Mother's Day is marked annually in the US on the second Sunday of May. On this day, Americans celebrate the extraordinary women in their lives with special treats and lavish gifts. Mothers certainly look forward to the annual pampering. But retailers anticipate the holiday even more. Mother's Day is the country's third-largest retail holiday after the winter holidays and back-to-school season.
In 2023, consumers plan to spend a record $35.7 billion on Mother's Day. This is $4 billion more than last year's record high of $31.7 billion. The staggering number is based on a National Retail Federation (NRF) survey of 8,164 US adults. The NRF says that 84 percent of Americans will celebrate the holiday this year. They will each spend an average of $274. This is almost $30 more than last year. Those between the ages of 35 and 44 will spend the most — about $382 per person.
As is the case every year, greeting cards and flowers top the list of popular gifts. But they account for a small portion of the total amount spent. A large chunk — $7.8 billion — will go towards buying jewelry. About $5.6 billion will be spent on special outings, like brunch or dinner, and $4 billion on electronics. Gift cards, clothing, and personal services, like massages, round up the list of the top presents.
Motherhood has been celebrated across the world in some form for centuries. But the official US holiday can be credited to Anna Jarvis. The Philadelphia teacher came up with the idea in 1905. She wanted to honor the sacrifices moms make for their families. The first celebration was held in 1908 at a church in Grafton, West Virginia. It was such a success that Jarvis began an intense campaign to make it a national holiday.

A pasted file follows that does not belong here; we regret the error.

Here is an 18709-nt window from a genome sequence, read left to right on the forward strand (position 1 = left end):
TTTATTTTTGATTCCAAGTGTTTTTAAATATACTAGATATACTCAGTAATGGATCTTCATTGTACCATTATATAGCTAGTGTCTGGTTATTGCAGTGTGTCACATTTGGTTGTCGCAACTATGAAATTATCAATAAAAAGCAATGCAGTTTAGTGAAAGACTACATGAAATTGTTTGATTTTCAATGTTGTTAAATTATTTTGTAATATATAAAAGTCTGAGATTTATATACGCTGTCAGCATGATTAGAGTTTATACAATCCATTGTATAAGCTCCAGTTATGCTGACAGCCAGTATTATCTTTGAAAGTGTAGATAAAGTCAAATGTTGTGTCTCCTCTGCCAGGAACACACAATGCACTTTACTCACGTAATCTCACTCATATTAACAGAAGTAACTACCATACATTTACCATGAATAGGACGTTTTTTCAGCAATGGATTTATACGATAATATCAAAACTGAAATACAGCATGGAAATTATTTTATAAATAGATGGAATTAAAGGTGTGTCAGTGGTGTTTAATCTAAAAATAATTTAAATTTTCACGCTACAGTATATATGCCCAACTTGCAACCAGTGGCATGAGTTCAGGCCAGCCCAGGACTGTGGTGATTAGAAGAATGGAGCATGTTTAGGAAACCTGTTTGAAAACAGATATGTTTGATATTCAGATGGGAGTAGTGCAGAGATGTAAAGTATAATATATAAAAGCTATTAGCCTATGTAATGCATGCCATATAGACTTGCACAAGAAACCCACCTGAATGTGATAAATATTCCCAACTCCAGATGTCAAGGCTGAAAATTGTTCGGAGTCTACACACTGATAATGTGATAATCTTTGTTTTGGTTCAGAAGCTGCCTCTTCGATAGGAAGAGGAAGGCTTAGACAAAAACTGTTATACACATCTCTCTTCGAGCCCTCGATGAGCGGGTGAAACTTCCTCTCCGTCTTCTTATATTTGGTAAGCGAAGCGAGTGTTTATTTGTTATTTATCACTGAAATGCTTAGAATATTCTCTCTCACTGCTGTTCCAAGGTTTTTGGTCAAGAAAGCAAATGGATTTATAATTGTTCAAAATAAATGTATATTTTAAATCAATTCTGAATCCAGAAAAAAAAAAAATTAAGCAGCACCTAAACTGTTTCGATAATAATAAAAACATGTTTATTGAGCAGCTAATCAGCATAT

Jarvis's hard work finally paid off in 1914 when President Woodrow Wilson declared the second Sunday in May as Mother's Day. Her idea of the celebration involved wearing a carnation and visiting one's mother or attending a church service. But soon after the holiday became official, retailers seized the opportunity to convince consumers to buy readymade cards and other gifts. The activist spent years fighting the trend and even filed lawsuits against the "profiteers." By the time she died in 1948, Jarvis had disowned the holiday she had fought so hard to create.
Mother's Day has since become increasingly commercial. But most moms would choose to spend time with their families and get a break from daily chores over expensive store-bought gifts. So this May 14, do something thoughtful like serving her breakfast in bed. More importantly, set aside your devices and give your mom the undivided attention she deserves!
Happy Mother's Day!
Resources: History.com, NRF.com, Wikipedia.com